Crematory Sued for Mixing Up Human Remains

A woman sued a California crematory, Telophase Cremation Society, after she found pieces of human teeth in her mother’s cremains.  The problem — the woman’s mother did not have any teeth when she died.  As reported in the San Diego Union-Tribune:

While she was transferring the material, [the woman] noticed several lumps of what appeared to be melted metal and teeth — which she knew were not her mother’s because they had been removed more than a decade before she died.

[The woman] grew distraught at the realization the ashes may not be her mother’s.

Telophase denies any wrongdoing.   And the article points out that a legal document on the company’s website does not guarantee  purity of your loved one’s cremains.

Nearly all of the contents of the cremation chamber, consisting of the cremated remains, disintegrated chamber material, and small amounts of residue from previous cremations, are removed together and crushed, pulverized, or ground to facilitate inurnment or scattering.

Most people are unaware that cremated human remains are generally pulverized.  After the incineration is completed, the dry bone fragments are swept out of the retort and pulverized by a machine called a cremulator to process them into ashes (aka cremated remains or cremains).

These are some remains that are about to be pulverized by a modern cremulator.

This is a cremulator. It pulverizes what's is left of your remains after you have been cremated.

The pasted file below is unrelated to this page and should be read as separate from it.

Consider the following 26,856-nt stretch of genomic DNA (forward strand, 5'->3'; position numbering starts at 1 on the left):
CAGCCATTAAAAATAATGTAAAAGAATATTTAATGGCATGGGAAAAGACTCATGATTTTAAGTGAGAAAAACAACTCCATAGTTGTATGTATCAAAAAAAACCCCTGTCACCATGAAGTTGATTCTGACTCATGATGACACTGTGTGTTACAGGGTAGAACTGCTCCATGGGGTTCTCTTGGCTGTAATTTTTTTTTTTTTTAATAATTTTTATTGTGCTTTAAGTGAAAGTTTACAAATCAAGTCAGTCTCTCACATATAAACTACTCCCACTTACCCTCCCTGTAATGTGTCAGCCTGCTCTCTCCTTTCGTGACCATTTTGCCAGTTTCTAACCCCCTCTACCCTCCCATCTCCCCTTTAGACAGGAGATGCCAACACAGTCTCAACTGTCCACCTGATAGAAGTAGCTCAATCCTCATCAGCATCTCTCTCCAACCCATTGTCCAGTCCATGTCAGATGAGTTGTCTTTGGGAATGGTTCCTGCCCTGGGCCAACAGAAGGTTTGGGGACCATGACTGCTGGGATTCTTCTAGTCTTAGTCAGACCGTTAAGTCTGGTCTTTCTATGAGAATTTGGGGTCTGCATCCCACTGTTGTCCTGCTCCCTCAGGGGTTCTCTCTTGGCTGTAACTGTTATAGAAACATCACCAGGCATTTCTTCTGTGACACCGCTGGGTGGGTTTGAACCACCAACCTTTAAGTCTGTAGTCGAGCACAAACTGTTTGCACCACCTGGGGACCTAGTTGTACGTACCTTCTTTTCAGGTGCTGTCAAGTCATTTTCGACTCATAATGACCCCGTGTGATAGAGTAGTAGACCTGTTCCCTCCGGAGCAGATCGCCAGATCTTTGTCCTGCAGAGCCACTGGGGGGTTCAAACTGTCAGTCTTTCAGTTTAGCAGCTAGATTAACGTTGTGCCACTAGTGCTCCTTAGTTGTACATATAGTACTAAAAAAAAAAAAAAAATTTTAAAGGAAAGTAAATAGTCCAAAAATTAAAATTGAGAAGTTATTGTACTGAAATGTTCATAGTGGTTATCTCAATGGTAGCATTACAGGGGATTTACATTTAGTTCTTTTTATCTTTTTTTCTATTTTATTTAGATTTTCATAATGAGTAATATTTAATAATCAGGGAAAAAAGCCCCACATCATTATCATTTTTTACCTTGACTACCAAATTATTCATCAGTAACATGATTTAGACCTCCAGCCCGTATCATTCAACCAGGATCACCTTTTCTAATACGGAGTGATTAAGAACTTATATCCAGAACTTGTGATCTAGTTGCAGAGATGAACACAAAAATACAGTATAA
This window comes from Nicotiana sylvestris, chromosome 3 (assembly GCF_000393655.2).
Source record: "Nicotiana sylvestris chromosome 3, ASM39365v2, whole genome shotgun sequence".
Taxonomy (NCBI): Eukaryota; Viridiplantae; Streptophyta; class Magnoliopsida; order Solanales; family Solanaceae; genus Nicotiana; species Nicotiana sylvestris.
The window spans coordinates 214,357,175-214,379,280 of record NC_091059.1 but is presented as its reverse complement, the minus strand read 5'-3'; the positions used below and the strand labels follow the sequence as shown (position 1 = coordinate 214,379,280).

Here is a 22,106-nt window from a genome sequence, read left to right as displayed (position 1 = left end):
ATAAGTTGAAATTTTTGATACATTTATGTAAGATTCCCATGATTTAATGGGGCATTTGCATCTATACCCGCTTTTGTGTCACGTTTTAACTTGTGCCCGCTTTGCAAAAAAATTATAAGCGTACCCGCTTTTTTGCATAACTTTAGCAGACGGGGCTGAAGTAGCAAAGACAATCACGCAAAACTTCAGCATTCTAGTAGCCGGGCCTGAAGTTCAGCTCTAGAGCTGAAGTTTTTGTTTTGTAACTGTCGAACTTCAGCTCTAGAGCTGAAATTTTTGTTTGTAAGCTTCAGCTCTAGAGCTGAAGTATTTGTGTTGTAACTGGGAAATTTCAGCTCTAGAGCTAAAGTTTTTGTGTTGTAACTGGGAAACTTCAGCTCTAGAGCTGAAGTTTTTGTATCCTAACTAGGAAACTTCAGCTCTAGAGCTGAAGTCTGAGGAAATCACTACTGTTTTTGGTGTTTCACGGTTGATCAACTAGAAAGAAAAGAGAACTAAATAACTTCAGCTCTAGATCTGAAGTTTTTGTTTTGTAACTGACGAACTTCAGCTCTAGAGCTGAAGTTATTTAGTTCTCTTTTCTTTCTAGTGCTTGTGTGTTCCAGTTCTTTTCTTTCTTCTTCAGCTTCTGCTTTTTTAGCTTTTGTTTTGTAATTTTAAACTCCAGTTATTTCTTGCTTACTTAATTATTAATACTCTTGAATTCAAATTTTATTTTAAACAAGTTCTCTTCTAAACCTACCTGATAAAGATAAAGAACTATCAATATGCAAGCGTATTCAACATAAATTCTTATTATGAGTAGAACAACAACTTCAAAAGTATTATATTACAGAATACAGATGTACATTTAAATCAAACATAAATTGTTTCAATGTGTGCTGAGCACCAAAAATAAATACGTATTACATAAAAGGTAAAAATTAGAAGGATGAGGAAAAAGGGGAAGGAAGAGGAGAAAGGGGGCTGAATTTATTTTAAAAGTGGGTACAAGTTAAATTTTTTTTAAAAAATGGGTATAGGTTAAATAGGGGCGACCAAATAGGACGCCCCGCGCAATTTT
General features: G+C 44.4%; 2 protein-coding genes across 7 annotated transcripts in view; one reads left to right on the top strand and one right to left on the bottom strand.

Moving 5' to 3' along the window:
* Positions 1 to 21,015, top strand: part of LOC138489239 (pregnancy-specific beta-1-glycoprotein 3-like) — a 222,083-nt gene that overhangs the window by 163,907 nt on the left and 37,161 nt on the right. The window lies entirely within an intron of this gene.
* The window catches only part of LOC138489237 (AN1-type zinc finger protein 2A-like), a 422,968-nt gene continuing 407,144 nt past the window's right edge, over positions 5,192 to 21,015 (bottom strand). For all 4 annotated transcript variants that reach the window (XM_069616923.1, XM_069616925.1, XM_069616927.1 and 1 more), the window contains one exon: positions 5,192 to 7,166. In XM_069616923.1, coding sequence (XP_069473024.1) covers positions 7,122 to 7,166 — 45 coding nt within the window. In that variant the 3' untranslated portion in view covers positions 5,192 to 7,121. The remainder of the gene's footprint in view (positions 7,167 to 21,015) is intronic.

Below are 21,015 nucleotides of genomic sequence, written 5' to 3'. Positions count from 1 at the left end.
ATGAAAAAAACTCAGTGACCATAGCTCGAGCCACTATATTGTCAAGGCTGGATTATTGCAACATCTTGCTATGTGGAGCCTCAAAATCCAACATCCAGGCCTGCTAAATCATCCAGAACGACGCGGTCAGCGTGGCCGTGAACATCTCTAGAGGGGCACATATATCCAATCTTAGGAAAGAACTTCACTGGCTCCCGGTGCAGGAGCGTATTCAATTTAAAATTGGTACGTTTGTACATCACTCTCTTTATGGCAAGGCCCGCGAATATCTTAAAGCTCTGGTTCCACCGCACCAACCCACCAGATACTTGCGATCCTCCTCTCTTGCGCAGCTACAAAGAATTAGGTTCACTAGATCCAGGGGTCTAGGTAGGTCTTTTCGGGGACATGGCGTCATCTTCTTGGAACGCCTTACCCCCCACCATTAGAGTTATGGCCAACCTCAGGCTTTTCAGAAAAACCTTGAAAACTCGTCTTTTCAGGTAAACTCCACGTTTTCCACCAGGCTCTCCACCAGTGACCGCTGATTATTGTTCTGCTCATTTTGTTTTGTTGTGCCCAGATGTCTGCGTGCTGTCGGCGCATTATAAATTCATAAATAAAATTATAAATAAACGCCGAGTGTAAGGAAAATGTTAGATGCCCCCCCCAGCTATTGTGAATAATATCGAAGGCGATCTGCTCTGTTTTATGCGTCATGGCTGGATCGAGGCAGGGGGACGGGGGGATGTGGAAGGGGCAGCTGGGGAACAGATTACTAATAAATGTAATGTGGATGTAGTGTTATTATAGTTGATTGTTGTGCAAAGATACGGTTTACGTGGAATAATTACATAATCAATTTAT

Siouxsie fully understands that there might be a little bit of dust left over from someone else’s cremation, but parts of teeth and fillings?  Unacceptable.

Interestingly and not too long ago, one of Telophase’s sister companies was the defendant in a large class action that involved claims of mishandling and commingling of bodies  —

In 1992, family members whose loved ones were cremated at the Neptune Society claimed that workers mutilated corpses to speed up the cremation process and incinerated some bodies simultaneously. The class-action case was settled for $6.8 million in 1996, even though company officials insist to this day they did nothing wrong.  [source]


Siouxsie predicts a quick settlement from Telophase’s insurance company.



~ by siouxsielaw on December 1, 2010.

2 Responses to “Crematory Sued for Mixing Up Human Remains”

  1. This must happen all the time. Rumor has it that a crematory near me dumps all its cremains into a big barrel. Then, they would just scoop out some cremains from the barrel evertime a funeral home or family came to pick up their loved ones ashes.

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